Mountain biking in Torridon and Skye, Scotland. By Bruce Duncan of Haglöfs
Grey winds whip around us as we stand in the supermarket car park, shopping list in hand, to buy enough supplies to last eight people for five days. Top of the list is enough beer and whisky to last us the week!
I was part of the advance party for a week-long mountain biking foray into the Torridon and Skye mountains situated in the northwest coast of Scotland and had joined, Euan Wilson, guide and owner of H&I Adventures, to help set up a base camp in a traditional cottage situated smack bang in the middle of these two fantastic landscapes.
Haglöfs had designed a new range of mountain biking clothing and we wanted to expose the equipment to an array of challenging environments and riding styles. We’d enlisted H&I Adventures to host our riders and product designers from Sweden.
As we drive west from Inverness, the weather is improving from overcast and windy to a calm and sunny 22 degrees. Things are looking up. Once we arrive at the cottage we set about furnishing the cupboards and fridge with food, before settling down to a map, beer and open-fire evening:The Planning. I awake in the small hours of the morning to hear talking, but not English − the rest of the team have made it!
After breakfast, Euan gathers us around the kitchen table to discuss the day ahead. The words ‘epic’, ‘challenging’ and ‘spicy’ are being tossed around the table like rubbish on a windy day. Nobody knows what he means by ‘spicy’, but we set off nonetheless following our fearless leader into the Torridon hills.
Shortly after our first climb to a 650m pass, the ‘epic’ part of this tour starts to unfold. The views are akin to full-blown 3,000m alpine scenes, but we are only 650m up on a Scottish mountain side! A ribbon of pristine singletrack weaves its way out in front of us and disappears out of sight, teasing us with the unknown. We chase after it to find it delivers us right back down to sea level.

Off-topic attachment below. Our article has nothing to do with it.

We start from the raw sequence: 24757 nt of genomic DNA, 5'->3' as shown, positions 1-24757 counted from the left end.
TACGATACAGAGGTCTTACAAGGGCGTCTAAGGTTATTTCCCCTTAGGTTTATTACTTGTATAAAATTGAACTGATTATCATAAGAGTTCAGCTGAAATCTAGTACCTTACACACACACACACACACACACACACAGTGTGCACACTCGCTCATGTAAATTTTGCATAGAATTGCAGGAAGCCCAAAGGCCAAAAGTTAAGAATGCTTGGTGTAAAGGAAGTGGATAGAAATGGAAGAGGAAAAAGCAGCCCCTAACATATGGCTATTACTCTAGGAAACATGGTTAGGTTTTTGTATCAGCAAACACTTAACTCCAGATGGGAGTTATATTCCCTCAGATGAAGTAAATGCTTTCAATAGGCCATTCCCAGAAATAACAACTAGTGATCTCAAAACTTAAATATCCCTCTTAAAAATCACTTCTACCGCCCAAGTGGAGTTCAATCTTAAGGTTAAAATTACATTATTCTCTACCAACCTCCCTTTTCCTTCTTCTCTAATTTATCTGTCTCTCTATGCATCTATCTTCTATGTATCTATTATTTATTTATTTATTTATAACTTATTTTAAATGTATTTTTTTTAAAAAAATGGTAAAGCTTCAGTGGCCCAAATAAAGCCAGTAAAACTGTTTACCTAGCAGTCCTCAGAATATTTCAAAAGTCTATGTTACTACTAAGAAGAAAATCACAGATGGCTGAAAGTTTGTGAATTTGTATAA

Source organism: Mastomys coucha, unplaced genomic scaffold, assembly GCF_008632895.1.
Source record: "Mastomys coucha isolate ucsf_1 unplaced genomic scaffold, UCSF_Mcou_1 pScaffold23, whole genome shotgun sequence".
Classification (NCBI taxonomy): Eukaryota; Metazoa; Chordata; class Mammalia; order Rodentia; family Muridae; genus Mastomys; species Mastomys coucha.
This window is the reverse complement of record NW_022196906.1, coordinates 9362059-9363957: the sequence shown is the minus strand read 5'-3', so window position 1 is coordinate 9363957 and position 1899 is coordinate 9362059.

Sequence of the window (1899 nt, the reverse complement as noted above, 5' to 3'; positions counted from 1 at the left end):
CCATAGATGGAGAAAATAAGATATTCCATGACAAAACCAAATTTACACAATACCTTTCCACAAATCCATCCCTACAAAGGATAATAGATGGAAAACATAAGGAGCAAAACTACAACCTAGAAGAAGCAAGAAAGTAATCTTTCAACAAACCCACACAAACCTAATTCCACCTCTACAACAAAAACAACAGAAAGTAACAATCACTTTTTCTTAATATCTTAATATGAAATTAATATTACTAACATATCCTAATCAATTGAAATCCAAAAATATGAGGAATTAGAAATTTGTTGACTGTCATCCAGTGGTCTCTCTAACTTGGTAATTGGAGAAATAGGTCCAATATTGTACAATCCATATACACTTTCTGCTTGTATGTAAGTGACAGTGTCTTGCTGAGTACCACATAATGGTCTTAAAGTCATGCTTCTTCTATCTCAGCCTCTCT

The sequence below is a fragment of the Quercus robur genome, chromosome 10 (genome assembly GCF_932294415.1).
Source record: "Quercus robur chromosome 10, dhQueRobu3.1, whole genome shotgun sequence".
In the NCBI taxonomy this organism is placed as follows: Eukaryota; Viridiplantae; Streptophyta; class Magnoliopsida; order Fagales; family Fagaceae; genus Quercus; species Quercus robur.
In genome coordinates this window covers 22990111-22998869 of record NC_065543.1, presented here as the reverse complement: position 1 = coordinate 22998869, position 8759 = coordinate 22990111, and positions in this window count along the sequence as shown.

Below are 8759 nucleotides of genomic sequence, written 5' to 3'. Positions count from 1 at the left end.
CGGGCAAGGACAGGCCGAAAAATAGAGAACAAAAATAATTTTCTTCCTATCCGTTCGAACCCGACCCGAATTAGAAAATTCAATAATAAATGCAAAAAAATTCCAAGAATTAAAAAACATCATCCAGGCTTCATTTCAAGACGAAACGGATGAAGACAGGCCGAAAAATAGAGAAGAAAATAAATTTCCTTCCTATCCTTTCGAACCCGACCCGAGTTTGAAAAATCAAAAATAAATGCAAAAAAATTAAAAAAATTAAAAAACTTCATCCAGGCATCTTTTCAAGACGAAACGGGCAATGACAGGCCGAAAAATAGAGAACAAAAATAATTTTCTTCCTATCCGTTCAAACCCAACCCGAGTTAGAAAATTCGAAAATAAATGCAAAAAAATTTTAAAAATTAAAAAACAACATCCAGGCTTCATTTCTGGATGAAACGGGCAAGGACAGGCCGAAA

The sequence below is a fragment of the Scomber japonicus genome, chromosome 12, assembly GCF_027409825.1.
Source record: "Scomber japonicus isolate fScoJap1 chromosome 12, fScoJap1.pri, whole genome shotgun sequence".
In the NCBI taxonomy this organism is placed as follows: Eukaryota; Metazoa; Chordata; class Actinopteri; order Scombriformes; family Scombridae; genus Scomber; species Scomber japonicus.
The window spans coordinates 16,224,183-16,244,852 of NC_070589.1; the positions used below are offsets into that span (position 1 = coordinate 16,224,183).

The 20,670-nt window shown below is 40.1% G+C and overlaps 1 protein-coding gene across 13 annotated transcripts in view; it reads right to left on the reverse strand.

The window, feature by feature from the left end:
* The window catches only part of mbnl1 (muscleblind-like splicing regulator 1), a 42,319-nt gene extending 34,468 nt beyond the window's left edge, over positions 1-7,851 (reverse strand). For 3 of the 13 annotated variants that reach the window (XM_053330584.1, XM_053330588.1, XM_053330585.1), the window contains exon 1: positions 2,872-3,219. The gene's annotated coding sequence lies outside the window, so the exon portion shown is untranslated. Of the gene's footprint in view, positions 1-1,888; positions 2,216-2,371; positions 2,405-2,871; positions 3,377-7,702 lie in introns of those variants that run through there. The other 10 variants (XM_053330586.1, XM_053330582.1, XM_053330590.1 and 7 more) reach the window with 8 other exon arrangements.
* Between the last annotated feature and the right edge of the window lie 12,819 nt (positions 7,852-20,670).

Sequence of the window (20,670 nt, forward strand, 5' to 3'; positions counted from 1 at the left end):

In eight hours we tackle singletrack technical climbs, four snakebite punctures, hike-a-bike sections and two 8km descents – Euan is certainly delivering the ‘challenging’ part of the tour.
Day two starts on a similar vein, but with the added bonus of riding the best descent in the country in to the Torridon valley!
As ever, we have to work hard for our descents, but it’s always worth it. Scotland is not like any other riding that I have done. In the Alps, you can climb for a couple of hours and then enjoy an hour-long descent. Scotland, on the other hand, is ‘undulating’: short sharp climbs and technical descents. It offers. a new way of riding and being able to conserve energy for later in the day is crucial.
By late afternoon, we are deep in the Torridon mountains surrounded by kilometre-high grey mountains, beams of sunlight shooting through the clouds like laser beams, as the clouds race across the sky. As if that wasn’t dramatic enough, Euan turns to us and announces: “saddles down, suspension on downhill mode, and buckle up, things are about to get ‘spicy’ around here!” We race down drops, over drainage bars, and big rocks, and loose rocks, and cobbled sections.
A truly awesome, technical, fast-flowing descent, the likes of which I have never seen before. I have to employ every trick and skill in the book to make it down in one piece!
That night, we relive the day’s excitement over a glass of whisky.